Linking with Mosaic Monday

Also visit me at A Guide to Landscape Design & Maintenance
Author: Lee@A Guide To Northeastern Gardening, Copyright 2013. All rights reserved. 

Sunday, December 15, 2013

Garden Blogger's Bloom Day & Foliage Follow-Up December 2013: The Garden Goes to Sleep

Mugo Pine and Sedum 'Brilliant' Dried Flower Heads
 The temperatures have been falling into the 30's over the past few days with snow flurries and winter has found my northeastern Long Island garden.  It is December and time for another Garden Blogger's Bloom Day on the 15th and Foliage Follow-Up on the 16th to take a look around the garden, get some photos, and visit some other gardens around the world.  Having not been here for last month's memes, quite a bit has changed in the landscape.  Come stroll with me as I get some photos before the next snow arrives!
Astilbe Dried Flowers 
 The beauty of a garden is its never ending state of change reflected with each passing season. With winter approaching and few blooms in sight there is now more concentration on foliage.  All that remains of the Astilbe are their dried flowers which are still lovely  against the backdrop of Lamb's Ear and back lawn, a view which I have come to appreciate.

Barberry 'Royal Burgundy' December

I have two types of Barberry on my property, 'Royal Burgundy' and 'Rosy Glow'.  They are both displaying the last of their bright burgundy foliage and are starting to form small red berries in preparation for winter.
Here in a small garden under a window is one of the several birdbaths I have on the property.   There are numerous evergreens and dense shrubs where birds seek shelter and I always try to have a supply of fresh water for them.  Also they are fun to watch gathering and splashing around! The only thing is that the water has frozen over the past few days and I have no electric source for one of those birdbath heaters, so I have to add a little water daily to keep it drinkable.
Bird's Nest Garden Art!
 Look a bird's nest!  While strolling in the garden to take these photographs I spotted this beautifully constructed and well hidden bird's nest in my Wisteria tree.   Now that the leaves are all gone the nest is finally visible to see and I believe it was built by the Mockingbirds that were so abundant this summer.
Blue Star Juniper and Dwarf Fountain Grass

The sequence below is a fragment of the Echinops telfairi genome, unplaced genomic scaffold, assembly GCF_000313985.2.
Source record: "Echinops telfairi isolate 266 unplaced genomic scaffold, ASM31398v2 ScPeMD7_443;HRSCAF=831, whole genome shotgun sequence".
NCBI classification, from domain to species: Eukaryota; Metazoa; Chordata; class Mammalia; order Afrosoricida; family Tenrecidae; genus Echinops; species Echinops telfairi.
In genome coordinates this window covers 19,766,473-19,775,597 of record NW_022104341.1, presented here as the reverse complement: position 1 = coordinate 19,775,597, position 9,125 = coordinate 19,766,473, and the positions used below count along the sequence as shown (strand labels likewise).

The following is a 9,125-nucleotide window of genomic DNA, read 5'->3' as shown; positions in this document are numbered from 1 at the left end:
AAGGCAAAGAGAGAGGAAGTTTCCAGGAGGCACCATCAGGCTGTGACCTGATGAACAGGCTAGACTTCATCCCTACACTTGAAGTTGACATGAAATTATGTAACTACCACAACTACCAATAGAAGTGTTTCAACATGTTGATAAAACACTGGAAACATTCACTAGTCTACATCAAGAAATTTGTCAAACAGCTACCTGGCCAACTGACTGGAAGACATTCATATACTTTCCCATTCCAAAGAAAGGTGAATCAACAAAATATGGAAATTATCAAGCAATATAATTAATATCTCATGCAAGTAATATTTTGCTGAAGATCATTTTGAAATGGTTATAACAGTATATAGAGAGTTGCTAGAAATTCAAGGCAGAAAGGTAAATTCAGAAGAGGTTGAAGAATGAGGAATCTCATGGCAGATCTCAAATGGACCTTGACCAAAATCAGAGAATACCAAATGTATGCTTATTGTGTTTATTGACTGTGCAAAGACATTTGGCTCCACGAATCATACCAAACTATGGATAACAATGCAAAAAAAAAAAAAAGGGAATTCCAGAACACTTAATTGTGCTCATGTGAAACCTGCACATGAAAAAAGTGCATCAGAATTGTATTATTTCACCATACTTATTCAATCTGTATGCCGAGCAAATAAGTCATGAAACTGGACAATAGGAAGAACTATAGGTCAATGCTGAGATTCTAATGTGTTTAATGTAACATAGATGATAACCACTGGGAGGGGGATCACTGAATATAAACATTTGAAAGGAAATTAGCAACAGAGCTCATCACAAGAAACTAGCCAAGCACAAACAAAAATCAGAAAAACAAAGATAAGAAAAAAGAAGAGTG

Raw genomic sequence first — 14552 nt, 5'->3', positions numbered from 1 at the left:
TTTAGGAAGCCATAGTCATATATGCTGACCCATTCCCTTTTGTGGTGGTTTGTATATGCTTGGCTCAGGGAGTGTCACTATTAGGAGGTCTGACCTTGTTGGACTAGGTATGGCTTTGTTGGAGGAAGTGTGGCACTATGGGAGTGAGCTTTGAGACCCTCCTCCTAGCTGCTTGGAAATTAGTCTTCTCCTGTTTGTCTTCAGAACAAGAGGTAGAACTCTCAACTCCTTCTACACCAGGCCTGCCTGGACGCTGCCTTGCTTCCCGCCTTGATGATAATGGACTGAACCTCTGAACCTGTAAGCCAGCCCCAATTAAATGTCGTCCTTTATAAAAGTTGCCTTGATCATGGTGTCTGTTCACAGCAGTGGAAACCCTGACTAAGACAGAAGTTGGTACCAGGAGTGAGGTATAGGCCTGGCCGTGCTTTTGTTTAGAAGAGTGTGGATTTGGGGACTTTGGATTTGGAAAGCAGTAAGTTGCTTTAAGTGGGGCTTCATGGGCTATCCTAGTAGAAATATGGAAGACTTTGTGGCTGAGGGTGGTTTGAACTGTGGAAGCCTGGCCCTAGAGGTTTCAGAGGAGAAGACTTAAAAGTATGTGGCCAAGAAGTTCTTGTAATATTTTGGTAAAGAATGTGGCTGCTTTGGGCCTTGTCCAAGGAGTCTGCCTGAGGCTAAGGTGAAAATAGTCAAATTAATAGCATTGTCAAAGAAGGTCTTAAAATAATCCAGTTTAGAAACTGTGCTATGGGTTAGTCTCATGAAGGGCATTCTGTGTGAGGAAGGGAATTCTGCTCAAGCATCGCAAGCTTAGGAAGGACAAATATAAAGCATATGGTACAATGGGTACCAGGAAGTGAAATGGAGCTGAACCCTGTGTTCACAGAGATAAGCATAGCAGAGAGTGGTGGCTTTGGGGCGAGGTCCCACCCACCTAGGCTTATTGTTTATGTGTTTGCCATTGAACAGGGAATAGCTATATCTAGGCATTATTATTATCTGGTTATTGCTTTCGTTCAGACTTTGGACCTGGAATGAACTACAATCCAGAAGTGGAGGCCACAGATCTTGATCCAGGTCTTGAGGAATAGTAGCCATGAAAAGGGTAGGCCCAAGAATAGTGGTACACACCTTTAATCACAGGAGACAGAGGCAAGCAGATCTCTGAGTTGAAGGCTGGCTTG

Around to the side yard the dwarf ornamental grasses are finished for the season but form contrast against the evergreen Juniperus 'Blue Star'.  
Blue Globe Montgomery Spruce, Gold Mop Cypress and Barberry
Here are more of the evergreens on the property.  I enjoy combining the blues and golds of Montgomery Globe Blue Spruce and Gold Mop Cypress with the burgundy of the Barberry in the backdrop.  A Weeping Pussy Willow cascades over the rest of the garden.  The differences in texture and color of the contrasting foliage help to keep interest in the landscape over winter. 
Dwarf Butterfly Bush Lo & Behold 'Blue Chip' December
Speaking of foliage, the dried blooms of my Dwarf Butterfly Bush do provide some nice interest for the wintertime...
Endless Summer Hydrangea Faded Blooms
as well as the Endless Summer Hydrangea with their dried mop heads.  I focus on having as much structure in the garden as possible especially at this time of year.
Iris Seed Heads
The Iris are in winter mode displaying their interesting seed heads.  Since I have been photographing I have learned to appreciate them even when they are not blooming.
Lamb's Ear and Astilbe Seed Heads
This Lamb's Ear was an addition to the perennial garden years ago as a border and I am always amazed how it supplies interest to every season of the year with its fuzzy white foliage.
Royal Star Magnolia New Buds in December
Come take a look at the 'Royal Star' Magnolia already forming its flower buds for next year.  It is a pleasant sight to see a hint of spring even though winter isn't even officially here yet with more significant snow on the way.
Dwarf Maiden Grass Yaku Jima in December
Here are the the Yaku Jima grasses and their plumes adding some movement to the garden.
Nandina domestica Berries
Poking over the side fence, the color of the berries on this Nandina are a vibrant red that lasts all throughout the winter months.  They provide a dual purpose of adding both color to the landscape as well as supplying a food source for the birds.
Sedum 'Brilliant' Dried Flower Heads

And last but not is a close up of the Sedum with my new camera lens.
Here It Comes!!!

As the garden goes to sleep for winter there will always be something new to be found with each changing season and a true gardener always has something to look forward to. Thank you for visiting my gardens and you are always welcome!   I am glad I was able to get these photographs before the snow and hope you enjoyed the tour.   Drop a note to let me know you've been here and I will be sure to visit you as well. Also please visit our hostesses Carol at May Dreams Gardens to see what is blooming for December Garden Blogger's Bloom Day and Pam at Digging for Foliage Follow Up.

As Always...Happy Gardening and Happy Winter in one week!  
Author: Lee@A Guide To Northeastern Gardening, Copyright 2013. All rights reserved. 

Friday, December 6, 2013

Guest Post: The Works of an Amazing Garden Photographer

Swallowtail Butterfly with Nikon D5100
I have the opportunity and pleasure of sharing the garden photography of Richard Dressner, friend and talented photographer. Rich has had a lifetime passion for being behind the lens of a camera and has become a serious photographer for the past two years.  Inspired by the blooms and visitors to his wife's gardens, he is now embarking deeper into the world of macro photography and the use of various lighting techniques.
"Here's looking at you, kid" with Nikon D5100
 Recently, Rich prefers his Nikon D600 for all photography over his Nikon D5100.  When asked what other lenses he uses for his close ups and long distance shots Rich replies, "I don't have a real maco lens but I use a Nikon prime 50mm f/1.8 lens when I need to get close.  It can focus down to twelve inches from the subject and is sharp enough to allow for deep cropping...